The last four months involved the experimental group, which received an oral care protocol consisting of patient education, maintenance of patient diaries, and rinsing with normal saline chlorhexidine every two hours on days 1–21. The oral protocol prescribed toothbrushing; NaCl solution rinse for gums, tongue, and soft tissue; and chlorhexidine rinse every morning and evening, as well as NaCl rinse after each meal and every two hours for the second week only.
This was a prospective, comparative study.
Although the sample is small, the evidence supports the use of normal saline found in other studies.
Dodd, M.J., Dibble, S.L., Miaskowski, C., MacPhail, L., Greenspan, D., Paul, S.M., et al. (2000). Randomized clinical trial of the effectiveness of 3 commonly used mouthwashes to treat chemotherapy-induced mucositis. Oral Surgery, Oral Medicine, Oral Pathology, Oral Radiology, and Endodontics, 90(1), 39–47.
Test the effectiveness of three mouthwashes used to treat chemo-induced OM. Compared: salt/soda, (1 t each/pint of water) chlorhexidine and magic mouthwash (lidocaine, benadryl Maalox).
Also used the Pro-Self program for all patients. Nurses presented the Pro-Self Mouth Aware program to patients and provided them with mouthwash. This program incorporates good oral hygiene, new toothbrush, daily flossing, regular oral assessments, and instruction of oral conditions that the patient must bring attention to the nurse.
Oral assessment and oral protocol 4x/day. Swished MW for 20 sec and then discard. The MW bottles were collected after their sx subsided or after 12 days supply. Measured amount remaining in bottles.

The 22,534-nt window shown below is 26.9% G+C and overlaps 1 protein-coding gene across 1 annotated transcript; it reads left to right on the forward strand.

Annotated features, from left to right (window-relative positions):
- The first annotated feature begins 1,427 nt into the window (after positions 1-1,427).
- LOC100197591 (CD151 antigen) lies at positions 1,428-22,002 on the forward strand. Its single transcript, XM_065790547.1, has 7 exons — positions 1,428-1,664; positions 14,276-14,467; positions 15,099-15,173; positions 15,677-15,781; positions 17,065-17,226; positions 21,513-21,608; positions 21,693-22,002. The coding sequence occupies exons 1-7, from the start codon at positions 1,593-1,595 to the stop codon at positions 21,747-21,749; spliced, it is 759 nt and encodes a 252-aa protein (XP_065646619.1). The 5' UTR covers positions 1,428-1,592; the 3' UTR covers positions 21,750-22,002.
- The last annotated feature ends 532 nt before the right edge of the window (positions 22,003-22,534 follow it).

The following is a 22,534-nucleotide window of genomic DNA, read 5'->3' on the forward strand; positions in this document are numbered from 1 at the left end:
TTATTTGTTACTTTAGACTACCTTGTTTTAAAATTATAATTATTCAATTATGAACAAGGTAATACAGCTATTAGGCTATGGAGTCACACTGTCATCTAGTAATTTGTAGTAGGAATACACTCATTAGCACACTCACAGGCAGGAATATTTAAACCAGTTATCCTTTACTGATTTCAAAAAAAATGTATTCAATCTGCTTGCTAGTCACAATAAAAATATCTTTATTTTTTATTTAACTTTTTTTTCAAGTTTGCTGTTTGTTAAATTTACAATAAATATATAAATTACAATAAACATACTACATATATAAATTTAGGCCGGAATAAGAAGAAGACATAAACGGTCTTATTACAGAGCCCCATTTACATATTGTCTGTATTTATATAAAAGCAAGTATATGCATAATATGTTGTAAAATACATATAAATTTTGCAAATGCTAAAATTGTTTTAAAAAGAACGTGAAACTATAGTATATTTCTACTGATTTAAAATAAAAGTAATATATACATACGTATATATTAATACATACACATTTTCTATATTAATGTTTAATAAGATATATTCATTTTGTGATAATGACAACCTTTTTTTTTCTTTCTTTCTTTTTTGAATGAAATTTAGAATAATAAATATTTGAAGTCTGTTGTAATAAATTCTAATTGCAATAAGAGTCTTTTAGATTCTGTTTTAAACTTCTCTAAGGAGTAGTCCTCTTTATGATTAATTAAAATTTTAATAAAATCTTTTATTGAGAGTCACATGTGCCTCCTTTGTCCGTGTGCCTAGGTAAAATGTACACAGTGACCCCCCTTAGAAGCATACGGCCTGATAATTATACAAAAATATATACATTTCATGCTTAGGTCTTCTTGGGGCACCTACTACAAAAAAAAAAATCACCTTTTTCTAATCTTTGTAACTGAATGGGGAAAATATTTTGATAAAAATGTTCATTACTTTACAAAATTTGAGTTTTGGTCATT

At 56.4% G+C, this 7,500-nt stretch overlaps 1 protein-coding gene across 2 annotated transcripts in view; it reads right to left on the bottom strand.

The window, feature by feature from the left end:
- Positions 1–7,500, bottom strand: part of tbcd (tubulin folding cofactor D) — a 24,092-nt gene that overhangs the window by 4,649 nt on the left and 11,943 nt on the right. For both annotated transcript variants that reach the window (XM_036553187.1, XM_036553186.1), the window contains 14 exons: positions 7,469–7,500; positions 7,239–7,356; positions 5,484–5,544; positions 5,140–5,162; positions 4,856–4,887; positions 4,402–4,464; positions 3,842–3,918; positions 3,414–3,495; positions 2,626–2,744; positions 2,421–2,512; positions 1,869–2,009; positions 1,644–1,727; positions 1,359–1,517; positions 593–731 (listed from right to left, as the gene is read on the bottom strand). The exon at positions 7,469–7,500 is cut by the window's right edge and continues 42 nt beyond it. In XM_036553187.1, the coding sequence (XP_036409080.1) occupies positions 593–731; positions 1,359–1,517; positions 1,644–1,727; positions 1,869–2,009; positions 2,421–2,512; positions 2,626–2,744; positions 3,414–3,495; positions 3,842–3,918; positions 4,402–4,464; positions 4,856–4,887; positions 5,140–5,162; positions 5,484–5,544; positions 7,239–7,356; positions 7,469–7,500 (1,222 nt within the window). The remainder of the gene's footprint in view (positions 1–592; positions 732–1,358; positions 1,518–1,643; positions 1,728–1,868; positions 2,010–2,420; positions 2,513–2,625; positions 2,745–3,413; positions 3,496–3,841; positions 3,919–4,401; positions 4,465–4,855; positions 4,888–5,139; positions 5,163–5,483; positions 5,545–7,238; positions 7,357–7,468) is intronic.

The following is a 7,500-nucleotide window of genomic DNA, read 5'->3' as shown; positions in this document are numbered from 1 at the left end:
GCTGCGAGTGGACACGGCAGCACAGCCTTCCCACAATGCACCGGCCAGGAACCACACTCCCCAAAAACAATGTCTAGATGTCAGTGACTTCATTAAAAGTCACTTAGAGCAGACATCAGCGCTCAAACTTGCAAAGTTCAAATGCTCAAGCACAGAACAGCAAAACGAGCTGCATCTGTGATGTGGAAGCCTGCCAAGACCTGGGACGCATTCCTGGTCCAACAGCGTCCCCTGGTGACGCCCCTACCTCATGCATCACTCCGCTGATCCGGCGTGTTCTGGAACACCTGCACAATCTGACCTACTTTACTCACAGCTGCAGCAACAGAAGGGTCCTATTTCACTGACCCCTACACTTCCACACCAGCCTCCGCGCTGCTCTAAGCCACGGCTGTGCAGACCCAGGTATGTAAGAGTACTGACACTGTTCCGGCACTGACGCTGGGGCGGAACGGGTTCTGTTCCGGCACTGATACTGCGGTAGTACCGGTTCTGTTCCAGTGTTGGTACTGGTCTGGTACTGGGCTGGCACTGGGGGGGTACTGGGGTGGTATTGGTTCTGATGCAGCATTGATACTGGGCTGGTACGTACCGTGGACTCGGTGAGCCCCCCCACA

The mean age was 59.05 years.
Chemo- not RT to head and neck or leukemia
23 outpatient/office settings, 202 patients (142 final pts)
Randomized, double-blind trial to 1 of 3 mouthwashes.
Forty-seven patients dropped out, 11 took > 12 days to report a cessation of s/s.
No significance in three groups of demographics, disease-related variables. No significant difference in the time to reported cessation of the signs and symptoms from chemo-induced mucositis among the three groups (p = 0.59).
The average pain scores did not differ significantly (p = 0.79).
Patient reports, no clinician assessment during mucositis
Limitation of OAG tool – this guide addresses information of oral cavity changes and not strictly mucositis
Structure of oral care program may have been the greatest effect on mucositis.
Findings support use of NS/baking soda over chlorhexidine and magic mouthwash – especially with established oral care program.
Kartin, P., Tekinsoy, Tasci, S., Soyuer, S., & Elmali, F. (2014). Effect of an oral mucositis protocol on quality of life of patients with head and neck cancer treated with radiation therapy. Clinical Journal of Oncology Nursing, 18, E118–E125.
To determine the effect of an oral mucositis prevention protocol on nutritional status and quality of life in patients receiving radiation therapy for head and neck cancers
The intervention group received an oral care protocol that included tooth brushing, features of the tooth brush, and a sodium bicarbonate mouth rinse. It also included an oral evaluation, precautions for oral mucositis, and a nutrition protocol. The nutrition protocol consisted of recommendations for wounds, irritation, intensive secretion, xerostomia, smell or taste changes, nausea, vomiting, and nutritional principles after radiation therapy (RT). The protocols were used for preventing oral mucositis and malnutrition, and interventions were used according to the grading of mucositis. Assessments were done weekly for seven weeks.